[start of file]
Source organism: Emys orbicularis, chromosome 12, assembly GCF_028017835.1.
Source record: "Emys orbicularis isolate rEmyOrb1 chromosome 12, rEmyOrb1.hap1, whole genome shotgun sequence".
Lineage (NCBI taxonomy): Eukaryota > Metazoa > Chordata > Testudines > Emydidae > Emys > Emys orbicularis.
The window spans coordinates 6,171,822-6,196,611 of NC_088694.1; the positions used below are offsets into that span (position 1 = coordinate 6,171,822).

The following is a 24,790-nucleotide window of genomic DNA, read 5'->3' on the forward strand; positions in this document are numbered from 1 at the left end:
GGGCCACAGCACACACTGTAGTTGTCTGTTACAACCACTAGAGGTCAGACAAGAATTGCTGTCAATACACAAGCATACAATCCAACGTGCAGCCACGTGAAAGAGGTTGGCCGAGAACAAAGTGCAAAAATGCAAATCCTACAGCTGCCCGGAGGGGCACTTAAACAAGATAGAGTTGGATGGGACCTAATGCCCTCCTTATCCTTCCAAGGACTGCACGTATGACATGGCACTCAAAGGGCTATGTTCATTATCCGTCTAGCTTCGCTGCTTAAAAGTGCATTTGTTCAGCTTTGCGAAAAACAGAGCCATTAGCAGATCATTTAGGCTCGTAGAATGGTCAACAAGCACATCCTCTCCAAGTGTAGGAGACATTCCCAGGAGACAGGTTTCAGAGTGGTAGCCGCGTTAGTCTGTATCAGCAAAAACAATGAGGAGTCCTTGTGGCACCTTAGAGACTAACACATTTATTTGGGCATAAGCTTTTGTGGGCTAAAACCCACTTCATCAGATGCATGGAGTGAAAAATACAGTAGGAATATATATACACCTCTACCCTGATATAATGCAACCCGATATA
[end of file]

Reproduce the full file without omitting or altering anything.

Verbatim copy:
Source organism: Emys orbicularis, chromosome 12, assembly GCF_028017835.1.
Source record: "Emys orbicularis isolate rEmyOrb1 chromosome 12, rEmyOrb1.hap1, whole genome shotgun sequence".
Lineage (NCBI taxonomy): Eukaryota > Metazoa > Chordata > Testudines > Emydidae > Emys > Emys orbicularis.
The window spans coordinates 6,171,822-6,196,611 of NC_088694.1; the positions used below are offsets into that span (position 1 = coordinate 6,171,822).

The following is a 24,790-nucleotide window of genomic DNA, read 5'->3' on the forward strand; positions in this document are numbered from 1 at the left end:
GGGCCACAGCACACACTGTAGTTGTCTGTTACAACCACTAGAGGTCAGACAAGAATTGCTGTCAATACACAAGCATACAATCCAACGTGCAGCCACGTGAAAGAGGTTGGCCGAGAACAAAGTGCAAAAATGCAAATCCTACAGCTGCCCGGAGGGGCACTTAAACAAGATAGAGTTGGATGGGACCTAATGCCCTCCTTATCCTTCCAAGGACTGCACGTATGACATGGCACTCAAAGGGCTATGTTCATTATCCGTCTAGCTTCGCTGCTTAAAAGTGCATTTGTTCAGCTTTGCGAAAAACAGAGCCATTAGCAGATCATTTAGGCTCGTAGAATGGTCAACAAGCACATCCTCTCCAAGTGTAGGAGACATTCCCAGGAGACAGGTTTCAGAGTGGTAGCCGCGTTAGTCTGTATCAGCAAAAACAATGAGGAGTCCTTGTGGCACCTTAGAGACTAACACATTTATTTGGGCATAAGCTTTTGTGGGCTAAAACCCACTTCATCAGATGCATGGAGTGAAAAATACAGTAGGAATATATATACACCTCTACCCTGATATAATGCAACCCGATATA